Fishhooks have been around for centuries. Once they were made from wood, bone, stone and other natural materials. The materials have evolved, as have the methods for making them. Today, hooks are made of steel, and are precisely crafted, just like any other tool [source: RBFF]. You need to know how to choose from the many different kinds of hooks available. There are hooks for specific types of fish, hooks with different styles, quality and with different features [source: Brady]. Whether you're fishing saltwater or freshwater, live bait or artificial, there's a hook that can catch your fish. Here are some tips to choosing the right hook when fishing.
- Decide the kind of fish you're after. Larger fish need larger hooks, smaller fish need smaller hooks. Some fish are more suspicious, so you'll need a smaller hook to catch them unawares [source: WFN].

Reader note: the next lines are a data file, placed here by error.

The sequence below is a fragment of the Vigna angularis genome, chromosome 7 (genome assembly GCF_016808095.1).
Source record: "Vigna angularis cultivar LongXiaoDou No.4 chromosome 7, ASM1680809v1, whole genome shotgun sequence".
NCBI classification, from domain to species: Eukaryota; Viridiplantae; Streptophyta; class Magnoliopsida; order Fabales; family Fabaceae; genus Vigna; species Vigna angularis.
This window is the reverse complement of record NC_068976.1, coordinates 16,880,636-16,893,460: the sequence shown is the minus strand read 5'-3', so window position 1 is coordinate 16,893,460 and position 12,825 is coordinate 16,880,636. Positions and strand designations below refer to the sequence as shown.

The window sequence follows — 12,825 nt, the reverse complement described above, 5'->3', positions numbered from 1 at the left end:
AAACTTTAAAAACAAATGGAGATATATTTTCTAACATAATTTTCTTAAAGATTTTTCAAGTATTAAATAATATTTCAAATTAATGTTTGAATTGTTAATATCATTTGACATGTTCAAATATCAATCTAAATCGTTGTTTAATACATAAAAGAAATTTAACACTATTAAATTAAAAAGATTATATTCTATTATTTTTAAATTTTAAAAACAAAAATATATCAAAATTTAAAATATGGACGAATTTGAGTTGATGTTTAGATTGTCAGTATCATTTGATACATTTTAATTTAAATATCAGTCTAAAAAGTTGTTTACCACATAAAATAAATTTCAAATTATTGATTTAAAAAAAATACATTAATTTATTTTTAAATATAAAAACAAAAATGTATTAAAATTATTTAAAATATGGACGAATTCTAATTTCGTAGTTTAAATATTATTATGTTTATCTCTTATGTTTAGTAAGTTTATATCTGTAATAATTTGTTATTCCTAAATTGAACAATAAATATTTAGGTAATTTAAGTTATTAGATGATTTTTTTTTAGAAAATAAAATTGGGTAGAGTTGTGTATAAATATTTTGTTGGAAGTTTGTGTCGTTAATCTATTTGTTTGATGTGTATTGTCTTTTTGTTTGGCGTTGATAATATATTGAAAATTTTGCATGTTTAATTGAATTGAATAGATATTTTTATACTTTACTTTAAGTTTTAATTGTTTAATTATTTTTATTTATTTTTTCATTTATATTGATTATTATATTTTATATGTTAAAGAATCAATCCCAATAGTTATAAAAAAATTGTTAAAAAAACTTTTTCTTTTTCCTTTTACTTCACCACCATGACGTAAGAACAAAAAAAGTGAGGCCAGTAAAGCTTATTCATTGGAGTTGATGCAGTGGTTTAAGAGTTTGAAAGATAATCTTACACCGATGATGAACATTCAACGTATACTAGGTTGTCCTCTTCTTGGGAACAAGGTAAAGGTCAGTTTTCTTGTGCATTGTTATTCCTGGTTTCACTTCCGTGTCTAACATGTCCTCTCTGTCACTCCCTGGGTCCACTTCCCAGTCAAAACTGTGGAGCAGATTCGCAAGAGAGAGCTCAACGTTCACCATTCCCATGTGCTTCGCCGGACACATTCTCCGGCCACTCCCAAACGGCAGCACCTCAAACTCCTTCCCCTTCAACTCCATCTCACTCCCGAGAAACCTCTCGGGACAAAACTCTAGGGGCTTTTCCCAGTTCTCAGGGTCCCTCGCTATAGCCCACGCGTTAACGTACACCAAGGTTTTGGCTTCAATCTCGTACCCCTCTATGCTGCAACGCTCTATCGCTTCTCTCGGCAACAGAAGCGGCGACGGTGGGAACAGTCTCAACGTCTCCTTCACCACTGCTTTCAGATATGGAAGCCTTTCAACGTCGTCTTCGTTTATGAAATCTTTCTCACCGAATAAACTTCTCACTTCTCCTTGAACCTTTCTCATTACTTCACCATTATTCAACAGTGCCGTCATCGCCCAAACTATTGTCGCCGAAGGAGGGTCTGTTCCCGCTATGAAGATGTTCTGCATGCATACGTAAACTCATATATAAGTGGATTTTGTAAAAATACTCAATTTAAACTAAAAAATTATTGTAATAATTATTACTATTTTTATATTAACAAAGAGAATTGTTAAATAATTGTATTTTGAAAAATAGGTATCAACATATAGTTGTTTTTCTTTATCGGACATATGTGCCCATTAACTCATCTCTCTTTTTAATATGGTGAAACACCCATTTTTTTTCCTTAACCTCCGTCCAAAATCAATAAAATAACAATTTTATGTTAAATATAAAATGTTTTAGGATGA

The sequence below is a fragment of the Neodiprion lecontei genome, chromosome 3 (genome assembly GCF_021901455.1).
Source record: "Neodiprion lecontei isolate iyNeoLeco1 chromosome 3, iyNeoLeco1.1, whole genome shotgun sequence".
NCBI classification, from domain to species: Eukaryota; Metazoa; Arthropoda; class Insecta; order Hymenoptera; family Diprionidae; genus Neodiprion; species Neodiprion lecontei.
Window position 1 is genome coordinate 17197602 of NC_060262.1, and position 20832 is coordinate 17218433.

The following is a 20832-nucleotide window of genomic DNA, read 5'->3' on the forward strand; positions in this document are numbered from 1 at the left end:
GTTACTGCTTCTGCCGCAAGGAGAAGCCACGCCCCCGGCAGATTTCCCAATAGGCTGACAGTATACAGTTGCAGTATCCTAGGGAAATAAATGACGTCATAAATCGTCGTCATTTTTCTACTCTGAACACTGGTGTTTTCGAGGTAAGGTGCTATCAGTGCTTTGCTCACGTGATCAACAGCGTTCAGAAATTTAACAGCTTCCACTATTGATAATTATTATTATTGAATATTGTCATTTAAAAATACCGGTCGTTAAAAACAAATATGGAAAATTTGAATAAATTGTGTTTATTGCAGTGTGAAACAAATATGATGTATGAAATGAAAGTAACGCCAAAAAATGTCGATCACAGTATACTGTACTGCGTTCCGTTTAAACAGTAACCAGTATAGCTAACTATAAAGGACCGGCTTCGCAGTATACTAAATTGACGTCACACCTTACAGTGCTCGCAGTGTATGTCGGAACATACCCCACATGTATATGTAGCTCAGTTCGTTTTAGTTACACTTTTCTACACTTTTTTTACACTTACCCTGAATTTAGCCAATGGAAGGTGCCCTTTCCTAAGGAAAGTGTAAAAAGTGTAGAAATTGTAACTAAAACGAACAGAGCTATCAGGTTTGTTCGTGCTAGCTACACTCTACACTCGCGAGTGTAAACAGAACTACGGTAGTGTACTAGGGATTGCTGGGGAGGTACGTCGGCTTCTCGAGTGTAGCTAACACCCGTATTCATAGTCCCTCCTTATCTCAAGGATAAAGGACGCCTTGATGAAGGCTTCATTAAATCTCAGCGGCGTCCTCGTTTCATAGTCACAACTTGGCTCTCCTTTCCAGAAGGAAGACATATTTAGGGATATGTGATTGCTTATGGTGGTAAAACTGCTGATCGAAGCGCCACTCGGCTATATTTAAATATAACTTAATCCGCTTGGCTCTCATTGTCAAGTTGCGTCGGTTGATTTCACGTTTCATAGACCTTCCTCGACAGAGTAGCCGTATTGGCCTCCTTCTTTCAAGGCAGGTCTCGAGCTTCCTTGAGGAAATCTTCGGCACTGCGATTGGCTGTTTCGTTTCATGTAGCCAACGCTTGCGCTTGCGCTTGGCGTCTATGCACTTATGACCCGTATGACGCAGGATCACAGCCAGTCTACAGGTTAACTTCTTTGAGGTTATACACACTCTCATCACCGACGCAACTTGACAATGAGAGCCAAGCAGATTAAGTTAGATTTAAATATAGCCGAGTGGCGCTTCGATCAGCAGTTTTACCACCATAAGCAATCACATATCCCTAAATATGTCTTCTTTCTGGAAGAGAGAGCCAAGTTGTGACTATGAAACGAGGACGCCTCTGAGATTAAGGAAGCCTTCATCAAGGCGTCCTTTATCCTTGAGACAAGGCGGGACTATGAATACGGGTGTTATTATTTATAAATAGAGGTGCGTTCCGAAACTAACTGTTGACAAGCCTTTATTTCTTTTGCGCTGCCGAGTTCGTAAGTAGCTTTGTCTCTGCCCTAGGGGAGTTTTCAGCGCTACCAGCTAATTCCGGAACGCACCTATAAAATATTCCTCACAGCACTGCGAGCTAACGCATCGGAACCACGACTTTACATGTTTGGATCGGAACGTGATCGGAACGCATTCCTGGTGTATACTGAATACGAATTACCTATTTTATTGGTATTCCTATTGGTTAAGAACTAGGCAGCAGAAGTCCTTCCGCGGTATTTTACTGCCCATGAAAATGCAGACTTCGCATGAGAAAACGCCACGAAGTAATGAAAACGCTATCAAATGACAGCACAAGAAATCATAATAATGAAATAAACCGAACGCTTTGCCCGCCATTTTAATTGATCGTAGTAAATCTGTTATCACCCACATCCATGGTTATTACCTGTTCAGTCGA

- Decide on your bait. Different hooks are designed for use with different kinds of bait and lures [source: WFN].
- Match your hook to your method of fishing. Some hooks are better for bait-casting, some for fly-casting, and others for bait and lure spin casting. Within each category there are numerous other characteristics that define the type of hook, such as the point, the eye, the bend and the shank [source: RBFF].
- Make sure the eye of the hook is closed, so the knot won't slip off the hook when a fish bites [source: Brady].
- Check the hook for sharpness. Some hooks are mechanically sharpened and can be re-sharpened. Chemically sharpened hooks are sharper, but don't last as long and can't be re-sharpened [source: Brady].
- Choose a more resilient and durable hook that won't corrode when saltwater fishing [source: WFN].
- Use barbless hooks if you're going to catch and release [source: RBFF]. Hooks with barbs are good for keeping the bait on [source: Brady], but they also hold the fish on the hook.